History – A warrior’s Tradition
The Samoan fireknife dance (‘ailao afi) as a relatively modern interpretation taken from ancient gestures of victory in battle using the nifo oti or “deadly tooth,” the hand-held wooden weapon. Pulefano Galeai, previously the PCC Director of Cultural Islands and the originator of the Center’s Samoan World Fireknife Dance Competition and Cultural Arts Festival, explained the intricacies of the Fireknife.
“Old Samoan traditions state that warriors would use the relatively lightweight nifo oti like a hacking sword,” Galea’i noted that some of these wooden swords or clubs had boar tusks or shark teeth attached, while others had sharp “teeth” carved into the edges that could do serious damage to an enemy in close combat.
Galeai, an outstanding knife dancer in his youth, was involved with the PCC World Fireknife Championship has been involved with our Fireknife competition from its’ inception. He explained that the nifo oti was eventually combined with another Samoan weapon, the lave or hook, which was used to snare various body parts of an enemy.
In more modern times after village, tribal and interisland warfare faded into history, the nifo oti has become an important element in the Samoan ta’alolo or gift-giving procession that honors special visitors. Custom now demands in the most formal occasions that the ornately decorated manaia or “prince” and taupo or “princess” should lead ta’alolo processions, each carrying and twirling nifo oti,.
Do the Dancers Ever Get Burned?
Yes. That’s real fire and despite all their skill and practice it’s not only common for the dancers to get burned, but also cut by the knives . . . which adds an extra element of danger and daring to their routines. Of course, most dancers have also conditioned themselves to working closely with the heat and flames.
By the way, there’s no trick or extra protection involved in the fireknife movement where some dancers put the flames on the soles of their feet: Such ability comes from walking barefoot for years and developing thick calluses on the feet. Even so, it’s still very hot.
The Modern Fireknife Dance
Over the years, young Samoans developed the twirling motions into its own art form and also stylized the knife, adding such touches as using two and even three knives simultaneously with chrome blades and a reshaped the hook. Perhaps the most exciting change came in 1946 when a young Samoan man entertaining in San Francisco became the “father” of modern Samoan fireknife dancing when he added flaming pads to each end of the nifo oti.
Uluao Letuli, from Nuuuli, American Samoa, (who was given the nickname “Freddie” because he could dance like Fred Astaire, and would later be known formally as Paramount Chief Letuli Olo Misilagi) said in his history he was inspired by both a Hindu fire eater and a baton twirler to add fire to the knife, dramatically increasing the level of courage and skill required to perform the already difficult dance.
To add fire to the knives, many dancers today use a plain cotton towel that is wired to the blade and thoroughly soaked in white gasoline or naphtha (some dancers also use lighter fluid).
His exciting dance was an immediate hit, and Chief Letuli went on to perform for many years and also teach all the early fireknife dancers, including the Polynesian Cultural Center’s own former Director of Cultural Islands, Pulefano Galea’i, who originated the PCC’s annual World Fire Knife Dance Competition in 1993.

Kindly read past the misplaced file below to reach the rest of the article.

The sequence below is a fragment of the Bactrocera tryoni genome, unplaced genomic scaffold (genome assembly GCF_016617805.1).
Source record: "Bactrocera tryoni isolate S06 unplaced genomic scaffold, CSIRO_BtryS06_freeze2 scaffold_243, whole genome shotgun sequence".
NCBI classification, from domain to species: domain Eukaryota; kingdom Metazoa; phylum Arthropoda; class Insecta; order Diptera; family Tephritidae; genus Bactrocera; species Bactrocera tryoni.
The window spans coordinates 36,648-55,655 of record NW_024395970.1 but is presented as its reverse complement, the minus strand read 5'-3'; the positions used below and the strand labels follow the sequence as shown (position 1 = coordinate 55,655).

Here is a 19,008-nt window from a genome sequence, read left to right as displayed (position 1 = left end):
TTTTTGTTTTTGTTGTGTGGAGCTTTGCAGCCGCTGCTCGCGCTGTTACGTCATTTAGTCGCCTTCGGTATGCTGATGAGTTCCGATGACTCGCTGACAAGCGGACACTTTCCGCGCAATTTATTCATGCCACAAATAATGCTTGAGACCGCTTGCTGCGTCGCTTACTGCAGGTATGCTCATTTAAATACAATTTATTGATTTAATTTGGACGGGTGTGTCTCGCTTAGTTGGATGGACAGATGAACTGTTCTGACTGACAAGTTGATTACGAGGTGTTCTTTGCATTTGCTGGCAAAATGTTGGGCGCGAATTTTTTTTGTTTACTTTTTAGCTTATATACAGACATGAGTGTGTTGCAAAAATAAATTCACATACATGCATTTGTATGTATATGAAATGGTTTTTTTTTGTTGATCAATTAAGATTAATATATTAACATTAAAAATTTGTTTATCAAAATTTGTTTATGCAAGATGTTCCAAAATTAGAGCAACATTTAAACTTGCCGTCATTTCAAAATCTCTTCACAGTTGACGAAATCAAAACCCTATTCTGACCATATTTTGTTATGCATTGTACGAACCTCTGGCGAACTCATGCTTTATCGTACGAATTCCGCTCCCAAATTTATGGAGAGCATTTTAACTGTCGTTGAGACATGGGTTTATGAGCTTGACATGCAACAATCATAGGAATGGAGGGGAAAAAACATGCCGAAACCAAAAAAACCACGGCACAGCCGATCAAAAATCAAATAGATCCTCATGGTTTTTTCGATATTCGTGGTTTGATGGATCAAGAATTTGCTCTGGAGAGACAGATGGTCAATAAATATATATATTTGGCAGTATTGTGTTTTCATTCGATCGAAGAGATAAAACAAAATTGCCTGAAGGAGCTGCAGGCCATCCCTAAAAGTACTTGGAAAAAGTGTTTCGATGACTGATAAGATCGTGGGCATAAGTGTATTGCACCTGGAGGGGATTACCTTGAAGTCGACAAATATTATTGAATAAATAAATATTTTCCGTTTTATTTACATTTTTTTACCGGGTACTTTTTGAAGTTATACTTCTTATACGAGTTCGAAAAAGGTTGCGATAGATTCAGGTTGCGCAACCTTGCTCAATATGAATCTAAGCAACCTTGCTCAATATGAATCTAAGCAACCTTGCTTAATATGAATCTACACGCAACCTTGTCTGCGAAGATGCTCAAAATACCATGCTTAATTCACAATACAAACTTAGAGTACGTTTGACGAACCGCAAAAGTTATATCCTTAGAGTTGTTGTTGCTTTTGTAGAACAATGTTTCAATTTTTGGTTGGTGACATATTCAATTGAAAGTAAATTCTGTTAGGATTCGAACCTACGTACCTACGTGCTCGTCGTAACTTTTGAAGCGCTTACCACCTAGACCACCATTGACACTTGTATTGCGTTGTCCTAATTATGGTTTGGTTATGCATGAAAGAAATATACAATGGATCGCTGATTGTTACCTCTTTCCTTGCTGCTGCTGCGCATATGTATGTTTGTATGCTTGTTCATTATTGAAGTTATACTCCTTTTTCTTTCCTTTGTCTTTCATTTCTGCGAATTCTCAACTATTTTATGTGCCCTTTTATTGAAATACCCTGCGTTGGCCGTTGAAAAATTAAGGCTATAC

Fire Knife Dance Movements
In addition to how skillfully and dramatically dancers twirl their nifo oti, fireknife dance judges are also looking for several traditional movements or actions: the mo’emo’e or running movements, which traditionally indicated victory in battle; foot stamping — a sign of challenge or intimidation; and the gego or head movements, which warriors used to confuse their enemies.
Other movements or olioli which anciently were used to distract enemies included rolling the knife around the neck, through the legs and around the ankles, and around the back, as well as folifoli or movements leading up to a strike.
More recently dancers have increased the speed of twirling significantly and also included a wide variety of tumbling and baton twirling movements that add to the overall impact of the fireknife dance.
The Well Dressed Fireknife Dancer
There are no prescribed costumes for fireknife dancers, other than the lavalava or wrap-around that participants tie up and tuck like a swimming suit, so no hanging ends snag or hamper the twirling of the nifo oti.
Many dancers, however, also add other cultural touches such as various types of headbands made from flowers or shells and shredded leaves tied around the lower legs, and sometimes the waist and arms, which accentuate fireknife dance movements.
Old Samoan traditions indicate the ‘ailao, or knife dance, was originally done to rhythmic chants or songs, but today vigorous drumming on a variety of ancient and modern instruments accompanies each Samoan fireknife dance and adds to the overall excitement.
For many centuries, Polynesians created slit-log drums — that is, a trench is gouged out of a section of tree branch — ranging from the small Samoan pate that may only be a foot or two in length and can easily be carried by hand, to huge Fijian lali created from sections of tree trunks (the smaller the drum, the higher the pitch).
Depending on the size of the drum, the drum sticks, which are usually carved from very hard wood, range in size from about a foot-long and thin to heavy mallets and small tree branches for the larger lali.
More modern innovations might also include using bass and other musical drums, metal cracker tins, empty natural gas cylinders and even 55-gallon drums.
Anciently there were traditional rhythms for various types of dances and activities, but today’s fire knife dancers use a variety of rapid beats that might even show Tahitian and other islands’ influence.